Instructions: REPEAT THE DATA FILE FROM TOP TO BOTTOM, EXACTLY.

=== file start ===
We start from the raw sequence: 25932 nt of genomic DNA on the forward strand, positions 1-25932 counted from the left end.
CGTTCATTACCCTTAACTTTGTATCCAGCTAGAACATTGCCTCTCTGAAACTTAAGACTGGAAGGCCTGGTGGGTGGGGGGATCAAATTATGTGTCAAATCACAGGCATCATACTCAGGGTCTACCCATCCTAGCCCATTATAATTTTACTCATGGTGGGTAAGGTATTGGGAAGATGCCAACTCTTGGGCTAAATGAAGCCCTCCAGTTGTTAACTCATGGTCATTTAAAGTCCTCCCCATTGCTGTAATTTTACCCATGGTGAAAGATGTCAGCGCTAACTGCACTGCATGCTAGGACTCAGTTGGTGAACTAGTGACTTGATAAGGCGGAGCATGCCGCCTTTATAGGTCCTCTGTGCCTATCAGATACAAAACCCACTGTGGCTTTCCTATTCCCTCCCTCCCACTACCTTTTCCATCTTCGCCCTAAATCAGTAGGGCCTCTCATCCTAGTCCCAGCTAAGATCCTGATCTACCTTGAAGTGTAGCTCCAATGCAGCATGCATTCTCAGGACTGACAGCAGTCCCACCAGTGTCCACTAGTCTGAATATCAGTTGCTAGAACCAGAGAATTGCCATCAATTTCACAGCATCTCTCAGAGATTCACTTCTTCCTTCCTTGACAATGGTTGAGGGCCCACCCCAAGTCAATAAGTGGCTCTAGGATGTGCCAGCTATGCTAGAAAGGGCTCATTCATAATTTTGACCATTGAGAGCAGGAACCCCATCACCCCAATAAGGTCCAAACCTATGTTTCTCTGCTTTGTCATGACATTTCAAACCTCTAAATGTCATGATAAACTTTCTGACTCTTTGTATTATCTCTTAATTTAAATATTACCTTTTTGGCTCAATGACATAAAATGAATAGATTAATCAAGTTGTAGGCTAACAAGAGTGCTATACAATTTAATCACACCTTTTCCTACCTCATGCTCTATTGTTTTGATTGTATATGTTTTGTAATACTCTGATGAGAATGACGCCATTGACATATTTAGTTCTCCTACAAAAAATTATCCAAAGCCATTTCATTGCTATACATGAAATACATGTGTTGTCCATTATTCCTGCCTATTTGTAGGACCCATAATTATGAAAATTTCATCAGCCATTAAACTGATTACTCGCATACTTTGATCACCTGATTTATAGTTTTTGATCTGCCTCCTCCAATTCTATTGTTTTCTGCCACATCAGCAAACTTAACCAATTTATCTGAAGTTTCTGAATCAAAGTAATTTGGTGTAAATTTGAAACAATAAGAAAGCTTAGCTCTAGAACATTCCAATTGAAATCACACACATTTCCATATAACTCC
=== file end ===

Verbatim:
We start from the raw sequence: 25932 nt of genomic DNA on the forward strand, positions 1-25932 counted from the left end.
CGTTCATTACCCTTAACTTTGTATCCAGCTAGAACATTGCCTCTCTGAAACTTAAGACTGGAAGGCCTGGTGGGTGGGGGGATCAAATTATGTGTCAAATCACAGGCATCATACTCAGGGTCTACCCATCCTAGCCCATTATAATTTTACTCATGGTGGGTAAGGTATTGGGAAGATGCCAACTCTTGGGCTAAATGAAGCCCTCCAGTTGTTAACTCATGGTCATTTAAAGTCCTCCCCATTGCTGTAATTTTACCCATGGTGAAAGATGTCAGCGCTAACTGCACTGCATGCTAGGACTCAGTTGGTGAACTAGTGACTTGATAAGGCGGAGCATGCCGCCTTTATAGGTCCTCTGTGCCTATCAGATACAAAACCCACTGTGGCTTTCCTATTCCCTCCCTCCCACTACCTTTTCCATCTTCGCCCTAAATCAGTAGGGCCTCTCATCCTAGTCCCAGCTAAGATCCTGATCTACCTTGAAGTGTAGCTCCAATGCAGCATGCATTCTCAGGACTGACAGCAGTCCCACCAGTGTCCACTAGTCTGAATATCAGTTGCTAGAACCAGAGAATTGCCATCAATTTCACAGCATCTCTCAGAGATTCACTTCTTCCTTCCTTGACAATGGTTGAGGGCCCACCCCAAGTCAATAAGTGGCTCTAGGATGTGCCAGCTATGCTAGAAAGGGCTCATTCATAATTTTGACCATTGAGAGCAGGAACCCCATCACCCCAATAAGGTCCAAACCTATGTTTCTCTGCTTTGTCATGACATTTCAAACCTCTAAATGTCATGATAAACTTTCTGACTCTTTGTATTATCTCTTAATTTAAATATTACCTTTTTGGCTCAATGACATAAAATGAATAGATTAATCAAGTTGTAGGCTAACAAGAGTGCTATACAATTTAATCACACCTTTTCCTACCTCATGCTCTATTGTTTTGATTGTATATGTTTTGTAATACTCTGATGAGAATGACGCCATTGACATATTTAGTTCTCCTACAAAAAATTATCCAAAGCCATTTCATTGCTATACATGAAATACATGTGTTGTCCATTATTCCTGCCTATTTGTAGGACCCATAATTATGAAAATTTCATCAGCCATTAAACTGATTACTCGCATACTTTGATCACCTGATTTATAGTTTTTGATCTGCCTCCTCCAATTCTATTGTTTTCTGCCACATCAGCAAACTTAACCAATTTATCTGAAGTTTCTGAATCAAAGTAATTTGGTGTAAATTTGAAACAATAAGAAAGCTTAGCTCTAGAACATTCCAATTGAAATCACACACATTTCCATATAACTCC